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Young Heart Patients Saved With 3D Printing Help

Three patients with complex heart problems have just been given a new lease of life, thanks to the technology of 3D printing.

Hari Krishna, 19, Izam Azeez, 15, and 2-month old Ram suffered from heart problems that were so complicated and severe that they were reaching life-threatening levels. Yet, conventional scanning methods were unable to yield the details needed for doctors to operate with confidence.

Dr Mahesh Kappanayil, Professor of Pediatric Cardiology at the Amrita Institute of Medical Sciences (AIMS), in Kochi, Kerala, told Ginkgo3D this: “CT-scans and even MRI scans fall short of providing a full spatial 3D understanding of the heart defects.

“After opening the patient, the surgeon uses up precious time to orient himself to the abnormalities and plan surgery, with the patient on the heart-lung machine.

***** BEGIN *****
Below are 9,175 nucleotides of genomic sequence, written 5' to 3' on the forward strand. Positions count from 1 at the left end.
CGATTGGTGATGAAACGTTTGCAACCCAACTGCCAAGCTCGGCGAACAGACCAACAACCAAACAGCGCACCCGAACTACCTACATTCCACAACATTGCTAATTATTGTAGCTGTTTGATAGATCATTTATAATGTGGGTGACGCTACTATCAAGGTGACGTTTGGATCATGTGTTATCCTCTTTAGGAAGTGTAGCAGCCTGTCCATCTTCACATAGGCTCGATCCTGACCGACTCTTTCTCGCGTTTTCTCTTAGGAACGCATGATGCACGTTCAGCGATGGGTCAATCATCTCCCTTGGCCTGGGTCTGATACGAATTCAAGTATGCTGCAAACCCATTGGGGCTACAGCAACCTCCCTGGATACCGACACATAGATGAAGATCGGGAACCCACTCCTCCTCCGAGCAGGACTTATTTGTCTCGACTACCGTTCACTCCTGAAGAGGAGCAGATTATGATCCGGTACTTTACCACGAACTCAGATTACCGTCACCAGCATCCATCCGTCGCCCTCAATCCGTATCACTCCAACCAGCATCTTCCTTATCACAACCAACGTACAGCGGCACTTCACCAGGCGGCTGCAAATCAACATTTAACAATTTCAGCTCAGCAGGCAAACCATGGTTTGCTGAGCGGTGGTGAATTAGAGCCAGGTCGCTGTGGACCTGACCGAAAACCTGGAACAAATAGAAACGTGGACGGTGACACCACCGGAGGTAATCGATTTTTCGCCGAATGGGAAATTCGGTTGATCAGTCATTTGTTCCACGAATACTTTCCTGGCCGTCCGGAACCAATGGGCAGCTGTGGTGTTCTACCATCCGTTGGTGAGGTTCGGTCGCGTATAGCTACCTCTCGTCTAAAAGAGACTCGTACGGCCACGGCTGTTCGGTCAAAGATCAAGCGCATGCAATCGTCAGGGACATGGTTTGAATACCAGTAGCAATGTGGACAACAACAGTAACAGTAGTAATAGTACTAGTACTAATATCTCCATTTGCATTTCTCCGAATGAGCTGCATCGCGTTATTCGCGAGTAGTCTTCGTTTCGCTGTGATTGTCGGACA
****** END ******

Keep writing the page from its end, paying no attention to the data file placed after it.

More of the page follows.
“With 3D Printing technology, the doctors were able to print out exact replicas of the hearts, enabling them to study each subject thoroughly before the actual operations. With technical help from Materialise, and armed with this new deep understanding of their hearts, the surgeons at AIMS successfully operated on all three patients in August 2015.

AIMS had received the prestigious British Medical Journal (India) Award for Excellence in 2014 for striving to provide world-class cardiac care to patients with congenital heart disease, despite limited resources. This was another feather in the cap of the Institute.

Dr Mahesh, who is also Clinical Professor at the Department of Pediatric Cardiology, added: “All three patients are doing very well after their surgery. Izam is doing things he likes, like going out and watching movies, and Krishna – who was a 3D printing hobbyist even before his operation – is already building a new 3D printer at home.

“Maybe we will get his help when our own hospital begins to develop a 3D printing facility. We are sure he will contribute to the development of 3D printing technology and applications here in future.”

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